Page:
Some athletes that have been coached to eat a high carbohydrate diet prior to competition are afraid of changing their diet even one iota. Thinking of going on a ketogenic diet may be too much of a stretch for them to consider.
What Started The High Carb Craze for Athletes
The high carbohydrate diet for athletes started around 1960. That’s when scientists found out that when the glycogen stores in the muscles were depleted, athletes developed fatigue. By eating more carbohydrate foods, the muscle glycogen levels were maintained and the athletes could better perform.
This was what led to the big spaghetti or pizza meals prior to competition, and the variety of high carbohydrate drinks on the market for athletes to replenish their body’s needs.
But all that may be different now that additional physiological research has been done. Here’s a list of a few of the results of the studies:
- High Carb Could Make an Athlete Diabetic
High carbohydrate meals – especially with foods high on the glycemic index scale – can and will also raise insulin levels much higher than normal. When this happens, then over time insulin resistance and even diabetes may occur. There’s also a rebound of blood sugar that then dips down into the low blood sugar zone a few hours after a high carbohydrate meal is eaten.
- No Real Need for Carbs
The body actually doesn’t need any carbohydrates to survive. It can survive adequately on only protein and fat. Thus, carbohydrate foods are simply extra foods the body really doesn’t need. Since this is true for humans, it’s also true for athletes.
- Humans Can Burn Fat Without Carbohydrates
Humans adapt to starvation by switching metabolism to fat-burning, and the switch occurs quite elegantly in the body. After a few weeks, the body’s ketone levels increase dramatically for the purpose of replacing glucose as the primary source of energy for the brain. The fatty acids give the muscles the energy they need. Protein breakdown also allows extra energy to be generated.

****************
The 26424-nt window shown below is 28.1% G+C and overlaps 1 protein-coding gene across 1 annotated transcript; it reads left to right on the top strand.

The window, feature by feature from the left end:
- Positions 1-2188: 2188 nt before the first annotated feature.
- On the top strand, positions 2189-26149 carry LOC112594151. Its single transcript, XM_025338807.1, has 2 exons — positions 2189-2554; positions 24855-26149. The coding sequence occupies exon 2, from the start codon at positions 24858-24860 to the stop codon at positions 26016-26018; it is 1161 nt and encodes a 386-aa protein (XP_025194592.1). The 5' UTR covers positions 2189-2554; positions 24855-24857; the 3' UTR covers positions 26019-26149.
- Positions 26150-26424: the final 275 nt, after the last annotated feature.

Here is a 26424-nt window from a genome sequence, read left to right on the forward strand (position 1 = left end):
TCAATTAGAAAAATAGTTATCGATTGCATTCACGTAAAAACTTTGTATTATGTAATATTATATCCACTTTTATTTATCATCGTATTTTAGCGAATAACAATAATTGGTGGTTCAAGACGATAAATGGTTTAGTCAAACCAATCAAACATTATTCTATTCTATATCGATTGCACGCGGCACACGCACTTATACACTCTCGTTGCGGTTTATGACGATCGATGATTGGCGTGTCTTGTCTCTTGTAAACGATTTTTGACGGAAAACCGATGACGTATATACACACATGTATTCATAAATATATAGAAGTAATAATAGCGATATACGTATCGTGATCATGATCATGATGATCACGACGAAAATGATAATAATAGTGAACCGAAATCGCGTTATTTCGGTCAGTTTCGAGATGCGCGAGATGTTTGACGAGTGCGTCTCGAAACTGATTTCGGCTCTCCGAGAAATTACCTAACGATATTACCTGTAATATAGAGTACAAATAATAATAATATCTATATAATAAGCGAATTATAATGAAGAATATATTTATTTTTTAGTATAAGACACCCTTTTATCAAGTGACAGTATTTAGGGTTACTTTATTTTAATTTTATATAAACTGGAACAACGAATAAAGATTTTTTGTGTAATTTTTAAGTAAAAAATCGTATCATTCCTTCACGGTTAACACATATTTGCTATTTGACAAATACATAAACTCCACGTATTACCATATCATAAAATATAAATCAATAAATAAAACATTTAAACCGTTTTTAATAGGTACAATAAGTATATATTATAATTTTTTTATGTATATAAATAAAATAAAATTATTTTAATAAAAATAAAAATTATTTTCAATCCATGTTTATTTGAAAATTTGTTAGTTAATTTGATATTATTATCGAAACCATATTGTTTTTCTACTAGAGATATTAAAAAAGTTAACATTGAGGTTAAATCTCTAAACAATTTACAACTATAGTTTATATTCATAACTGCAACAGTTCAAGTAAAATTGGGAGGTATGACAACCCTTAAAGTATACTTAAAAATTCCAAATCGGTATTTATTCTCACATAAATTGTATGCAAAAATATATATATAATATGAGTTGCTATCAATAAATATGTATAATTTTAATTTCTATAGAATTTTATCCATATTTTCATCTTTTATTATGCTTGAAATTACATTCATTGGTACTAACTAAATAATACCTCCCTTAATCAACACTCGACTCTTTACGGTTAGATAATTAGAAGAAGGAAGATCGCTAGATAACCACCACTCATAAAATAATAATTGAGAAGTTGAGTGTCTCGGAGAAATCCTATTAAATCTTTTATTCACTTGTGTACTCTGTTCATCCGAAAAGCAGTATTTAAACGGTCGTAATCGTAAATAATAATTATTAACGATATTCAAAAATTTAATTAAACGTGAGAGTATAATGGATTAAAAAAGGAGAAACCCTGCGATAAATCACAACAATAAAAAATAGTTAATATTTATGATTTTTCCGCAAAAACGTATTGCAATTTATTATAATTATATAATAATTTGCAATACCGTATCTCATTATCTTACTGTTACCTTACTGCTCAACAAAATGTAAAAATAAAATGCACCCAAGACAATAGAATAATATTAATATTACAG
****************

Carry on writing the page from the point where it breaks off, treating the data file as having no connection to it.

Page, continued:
- Cyclists Did Better With A Ketogenic Diet
Consumption of a ketogenic diet with less than 10 grams of carbohydrates a day for four weeks did not compromise endurance performance in elite cyclists in one study, according to the researchers.
They found that over 90% of their fuel for the sporting event came from fat burning. These athletes were exercising at 64% maximal oxygen consumption, a high rate indeed. (Even highly trained athletes may never reach 64% maximal oxygen consumption.)
In a multi-university study of 20 elite ultra-marathoners and Ironman distance triathletes, scientists instructed one group to eat a high carbohydrate diet while another group consumed a very low carbohydrate diet (ketogenic). They did this for an average of 20 months.
Then the scientists tested the peak fat oxidation of both groups. The higher the fat oxidation rates, the better the group would be breaking down fat and using it for energy. The peak fat oxidation was 2.3 times higher in the group on the ketogenic diet.
Simultaneously, the VO2 max (the ability of the body to use oxygen during maximal exercise) was at 70.3 for the ketogenic group compared to only 54.9 for the high carb group. Both types of athletes used muscle glycogen similarly and replenished it similarly.
This showed the scientists that runners could get better athletic performance from their body when eating a ketogenic diet.
Should you eat a ketogenic diet? No one can tell you yes or no. You simply have to try it out for yourself.
Source: Volek, Jeff S., et al. Metabolic characteristics of keto-adapted ultra-endurance runners. Metabolism Clin and Exptl 65, 2016, p 100-110. http://www.metabolismjournal.com/article/S0026-0495(15)00334-0/pdf